05/15/2023 | News release | Distributed by Public on 05/15/2023 09:43
We're officially halfway to Halloween!
The spookiest day of the year is still a long way off, but that doesn't mean we're not super hyped for it. There's never a bad time to settle down and enjoy a good horror film, and some of the best even take place during the summer (we're looking at you, Midsommar).
Of course, horror movies would be nothing without their soundtracks. The right pitch and tone can take a scene from scary to downright terrifying. That's why we've put together a list of iconic horror film themes to help get you ready for Halloween!
Whether you're already planning your costume or just need some inspiration for your next movie night, we've got you covered. If you want to keep the spooky vibes going, be sure to tune into Octane (Ch. 37) where it's Halloween every day!
We're kicking things off with one of the greatest horror movies ever made and its equally iconic soundtrack. While "Tubular Bells (Pt. 1)" is instantly recognizable now, Mike Oldfield's prog-rock album Tubular Bells, which the eery theme initially appeared on, sold poorly at first. When director William Friedkin scrapped Lalo Schifrin's original score for his 1973 film The Exorcist in favor of Oldfield's music, the album became a worldwide phenomenon. It's understandable, as the repeating piano riff is nothing short of mesmerizing. Fittingly, today (May 15) also marks Oldfield's 70th birthday. What better way to celebrate the multi-instrumentalist than by listening to his classic theme?
Speaking of hypnotic piano riffs, this theme has become as synonymous with the Halloween season as the film itself. The story goes that director John Carpenter showed a final cut of his 1978 film Halloween without music and sound effects to a young movie executive, who ended up not in the least bit scared. So, Carpenter became determined to save the film with music. Owing to the low-budget nature of the production, he opted to write the theme himself, and the rest is history. The piano is chilling enough, but the stabs of percussive synth build on it to ramp up the tension. The theme truly reflects Michael Myers's unstoppable drive to kill, making it both fitting and terrifying.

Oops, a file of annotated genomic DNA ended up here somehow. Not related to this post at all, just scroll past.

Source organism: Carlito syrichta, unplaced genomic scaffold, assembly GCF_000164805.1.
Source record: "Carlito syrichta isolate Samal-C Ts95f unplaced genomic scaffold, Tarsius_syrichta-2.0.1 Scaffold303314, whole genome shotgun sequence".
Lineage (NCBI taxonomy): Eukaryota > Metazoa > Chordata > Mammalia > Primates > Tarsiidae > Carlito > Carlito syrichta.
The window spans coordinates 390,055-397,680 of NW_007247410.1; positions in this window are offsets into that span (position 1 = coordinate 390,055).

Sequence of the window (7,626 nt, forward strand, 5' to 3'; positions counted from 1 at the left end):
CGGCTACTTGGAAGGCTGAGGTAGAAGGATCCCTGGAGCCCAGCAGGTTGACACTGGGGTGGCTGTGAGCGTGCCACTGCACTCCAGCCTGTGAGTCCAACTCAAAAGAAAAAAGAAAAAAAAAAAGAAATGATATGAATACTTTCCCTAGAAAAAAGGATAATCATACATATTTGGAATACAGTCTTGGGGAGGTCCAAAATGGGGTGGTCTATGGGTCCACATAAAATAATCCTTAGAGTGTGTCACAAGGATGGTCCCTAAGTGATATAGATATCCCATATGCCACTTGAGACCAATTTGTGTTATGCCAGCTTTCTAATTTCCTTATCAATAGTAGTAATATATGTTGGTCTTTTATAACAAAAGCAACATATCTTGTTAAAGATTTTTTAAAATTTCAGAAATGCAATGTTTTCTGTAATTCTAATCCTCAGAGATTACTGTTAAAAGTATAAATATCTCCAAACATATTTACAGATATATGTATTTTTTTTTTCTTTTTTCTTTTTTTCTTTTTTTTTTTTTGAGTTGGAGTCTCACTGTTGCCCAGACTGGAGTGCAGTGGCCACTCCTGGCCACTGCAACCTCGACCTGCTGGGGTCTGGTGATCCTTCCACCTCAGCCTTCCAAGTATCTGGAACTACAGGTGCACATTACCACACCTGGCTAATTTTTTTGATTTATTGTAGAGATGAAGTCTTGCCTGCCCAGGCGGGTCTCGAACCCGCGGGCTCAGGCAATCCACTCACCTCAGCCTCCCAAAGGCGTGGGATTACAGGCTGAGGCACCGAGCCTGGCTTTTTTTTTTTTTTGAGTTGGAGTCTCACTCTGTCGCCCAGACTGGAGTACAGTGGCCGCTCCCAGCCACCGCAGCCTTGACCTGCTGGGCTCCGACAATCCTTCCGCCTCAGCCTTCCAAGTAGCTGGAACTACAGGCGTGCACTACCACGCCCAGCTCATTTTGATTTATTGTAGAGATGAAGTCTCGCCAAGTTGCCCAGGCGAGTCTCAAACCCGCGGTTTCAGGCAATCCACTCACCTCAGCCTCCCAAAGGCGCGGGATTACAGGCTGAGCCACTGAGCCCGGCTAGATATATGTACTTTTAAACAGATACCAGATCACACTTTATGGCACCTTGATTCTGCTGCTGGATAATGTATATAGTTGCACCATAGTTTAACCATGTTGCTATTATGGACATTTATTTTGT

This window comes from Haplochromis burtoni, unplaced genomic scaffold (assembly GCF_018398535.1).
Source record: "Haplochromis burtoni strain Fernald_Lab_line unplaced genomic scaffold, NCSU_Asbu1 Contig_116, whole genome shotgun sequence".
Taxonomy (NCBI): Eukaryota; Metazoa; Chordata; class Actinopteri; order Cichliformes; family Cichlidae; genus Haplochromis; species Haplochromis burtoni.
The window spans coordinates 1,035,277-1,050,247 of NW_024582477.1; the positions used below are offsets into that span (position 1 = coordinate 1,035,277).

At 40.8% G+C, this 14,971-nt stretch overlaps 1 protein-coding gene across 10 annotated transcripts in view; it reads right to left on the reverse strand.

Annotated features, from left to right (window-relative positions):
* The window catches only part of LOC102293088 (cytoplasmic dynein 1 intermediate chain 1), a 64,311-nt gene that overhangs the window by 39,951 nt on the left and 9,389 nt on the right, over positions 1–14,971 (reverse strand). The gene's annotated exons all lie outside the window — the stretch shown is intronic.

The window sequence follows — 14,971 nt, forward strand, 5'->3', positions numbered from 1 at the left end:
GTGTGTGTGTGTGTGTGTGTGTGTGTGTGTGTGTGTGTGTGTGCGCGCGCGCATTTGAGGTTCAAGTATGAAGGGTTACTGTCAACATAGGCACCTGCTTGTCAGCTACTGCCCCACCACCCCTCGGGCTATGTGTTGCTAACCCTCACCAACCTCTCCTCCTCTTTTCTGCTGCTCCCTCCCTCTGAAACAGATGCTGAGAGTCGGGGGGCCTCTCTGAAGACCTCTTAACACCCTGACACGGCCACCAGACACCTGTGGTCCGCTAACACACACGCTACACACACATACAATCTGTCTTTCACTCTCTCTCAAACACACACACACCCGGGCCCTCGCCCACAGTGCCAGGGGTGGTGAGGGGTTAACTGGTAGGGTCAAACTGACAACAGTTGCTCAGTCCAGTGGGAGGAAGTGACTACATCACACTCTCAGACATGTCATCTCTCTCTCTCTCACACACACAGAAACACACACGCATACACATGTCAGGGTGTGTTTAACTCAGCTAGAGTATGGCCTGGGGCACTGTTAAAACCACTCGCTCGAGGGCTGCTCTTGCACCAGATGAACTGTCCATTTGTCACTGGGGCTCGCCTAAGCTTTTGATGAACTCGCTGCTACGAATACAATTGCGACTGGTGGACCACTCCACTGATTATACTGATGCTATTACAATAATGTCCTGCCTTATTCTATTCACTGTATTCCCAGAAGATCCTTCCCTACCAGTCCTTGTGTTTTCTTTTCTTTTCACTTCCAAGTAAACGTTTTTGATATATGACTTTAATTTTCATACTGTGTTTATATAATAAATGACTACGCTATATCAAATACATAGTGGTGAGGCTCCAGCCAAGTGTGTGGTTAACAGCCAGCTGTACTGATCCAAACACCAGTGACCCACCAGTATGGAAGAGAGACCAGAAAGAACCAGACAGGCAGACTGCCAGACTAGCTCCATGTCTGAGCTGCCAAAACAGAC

While Carpenter drew a lot of inspiration for Halloween from Alfred Hitchcock's Psycho, he drew just as much from Bernard Herrmann's score. Written for a string orchestra, despite Hitchcock's request for a jazz ensemble, the music is a vital part of the movie. The granddaddy of slasher horror wouldn't be as effective if it wasn't for the score. Hitchcock himself commented that "33% of the effect of Psycho was due to the music." While the careening "Prelude" from the title sequence foreshadows the violence to come, it's "The Murder" that truly makes the movie. One of the most imitated film cues, the high-pitched screeches of the violins emphasize the viciousness of the famous shower scene, elevating it to new heights.
Dario Argento previously collaborated with the Italian prog-rock band Goblin on his 1975 film Profondo Rosso. When he began to work on his supernatural horror Suspiria, he sought them out again. Over the course of three months, the band experimented with multiple instruments to create one of the most memorable horror soundtracks. The title track is the highlight though. Synthesizers, tablas, and bouzoukis all mix together to make the music box theme instantly chilling. This unique sound compliments the occult vibes at play throughout the film and also makes for a total bop. The album is considered Goblin's masterpiece and it's hard to disagree.
When Mica Levi wrote the soundtrack for Under the Skin, they were aiming for sexy rather than creepy. While there's something oddly seductive about the film's music, the altering pitches and tempo also make it incredibly unsettling. "Love" in particular captures the horror at the heart of the movie. The recurrent droning makes it feel like you're slowly being pulled into an abyss. Just like Scarlett Johansson's alien character, there's something undoubtedly human there, but scratching past the surface you'll find something unrecognizable and terrifying.
The late Ennio Morricone was synonymous with the spaghetti western genre, but his work on The Thing proves he was a master of horror too. While large parts of the soundtrack went unused in John Carpenter's final cut of the movie, the main title "Humanity Pt. 2" perfectly captures the film's themes. The swelling strings establish the foreboding sense of isolation while the pulsating electronic percussion hints at something unnatural lurking within. By the time the organ and keyboard kick in, it's far too late to escape. It's an iconic horror soundtrack from one of the greatest composers to ever live.